Mindfulness meditation is a stillness practice that is gaining a heap of traction in many circles of modern life. Elite sportspeople are incorporating it as part of their training regime. Organisations are providing mindfulness sessions and spaces for employees to find stillness from the whirlwind of work. Creatives from technology businesses to actors include mindfulness practices to calm and centre – giving them access to a performance zone valuable for taking into their next creative task or performance.

For you, balancing striving with stillness could mean finding an opportunity in your day to just allow yourself to sit still, breathe, and be for a few minutes. Stilling all movement. Stilling the mind, as best you can, each time you give yourself this opportunity to balance the more dominant striving tendency.

In fact, there really is no time like the present – literally, and figuratively. So practice a moment of stillness right now. No – don’t continue your search for what’s next. No – don’t skip this practice. We'll get to those habits over the coming weeks. Instead, simply still your body right now. Limit any fidgeting, and just allow yourself to be in your still body.

In a few sentences, I’ll invite you to close your eyes, but here is what will happen when I give that instruction. You will likely have a lot of thoughts go on in your head when you close your eyes. That’s normal, and it’s fine. There is always a bit of movement in stillness.

“Huh? What’s this guy smoking?”, I hear you say. Hang on a moment. Even complete stillness in the body and mind involve some movement. The movement of breath, digestion of food, flow of blood just like thoughts are an inevitable process of receiving and releasing. This is a completely natural and essential process for living.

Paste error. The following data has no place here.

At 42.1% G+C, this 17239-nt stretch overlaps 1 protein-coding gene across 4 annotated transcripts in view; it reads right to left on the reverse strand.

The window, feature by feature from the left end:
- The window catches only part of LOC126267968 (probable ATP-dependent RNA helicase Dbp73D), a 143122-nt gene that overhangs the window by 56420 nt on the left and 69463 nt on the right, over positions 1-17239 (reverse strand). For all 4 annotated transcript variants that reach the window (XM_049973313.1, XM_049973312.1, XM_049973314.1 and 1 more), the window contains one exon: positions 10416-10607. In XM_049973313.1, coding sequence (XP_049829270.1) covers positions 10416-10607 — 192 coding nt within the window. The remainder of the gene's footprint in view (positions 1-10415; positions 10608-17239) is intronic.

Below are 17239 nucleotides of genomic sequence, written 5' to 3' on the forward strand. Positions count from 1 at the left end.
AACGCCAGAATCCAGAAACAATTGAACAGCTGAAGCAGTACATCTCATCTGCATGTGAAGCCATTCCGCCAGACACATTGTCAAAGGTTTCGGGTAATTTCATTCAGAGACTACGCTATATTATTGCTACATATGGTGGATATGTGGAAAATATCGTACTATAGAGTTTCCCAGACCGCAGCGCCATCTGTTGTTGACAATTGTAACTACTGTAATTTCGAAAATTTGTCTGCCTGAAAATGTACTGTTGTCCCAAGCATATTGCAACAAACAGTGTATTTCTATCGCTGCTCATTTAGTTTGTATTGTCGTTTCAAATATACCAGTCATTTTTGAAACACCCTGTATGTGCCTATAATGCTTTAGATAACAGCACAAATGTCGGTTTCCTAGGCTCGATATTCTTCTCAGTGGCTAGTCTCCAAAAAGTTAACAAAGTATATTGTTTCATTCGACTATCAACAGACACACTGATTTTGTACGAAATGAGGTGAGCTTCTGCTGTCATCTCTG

As best you can, however, instead of following thoughts - which is usually what we do when we’re striving - simply invest your attention into the feeling of your body sitting still. Allow bodily sensations to be the focus for bringing stillness to your attention – dampening down the need or tendency to think. Allow the flow of your breath as you inhale and exhale, moment by moment, to be where you find stillness within the flow of movement.

12 mindful breaths in 1 minute

See if you can experiment with this stillness practice for 30 seconds or a minute. We usually take 12 breaths in a minute, so if the mind is particularly busy with thoughts, you can try counting your breaths as a practice for bringing stillness to your attention.

Focus on just the one thing – your body is breathing. Closing your eyes will reduce external distractions. So for the next 30 seconds, 1-minute, or longer if you prefer – be still with your breathing body.

When you re-engage following your stillness practice, feel free to provide comments, questions and reflections below and I hope your make the time to read the next of 3 habits – searching.

Until then, it’s time to practice. So, find stillness, rest your eye gaze, and simply breathe...

Sarah SparnennComment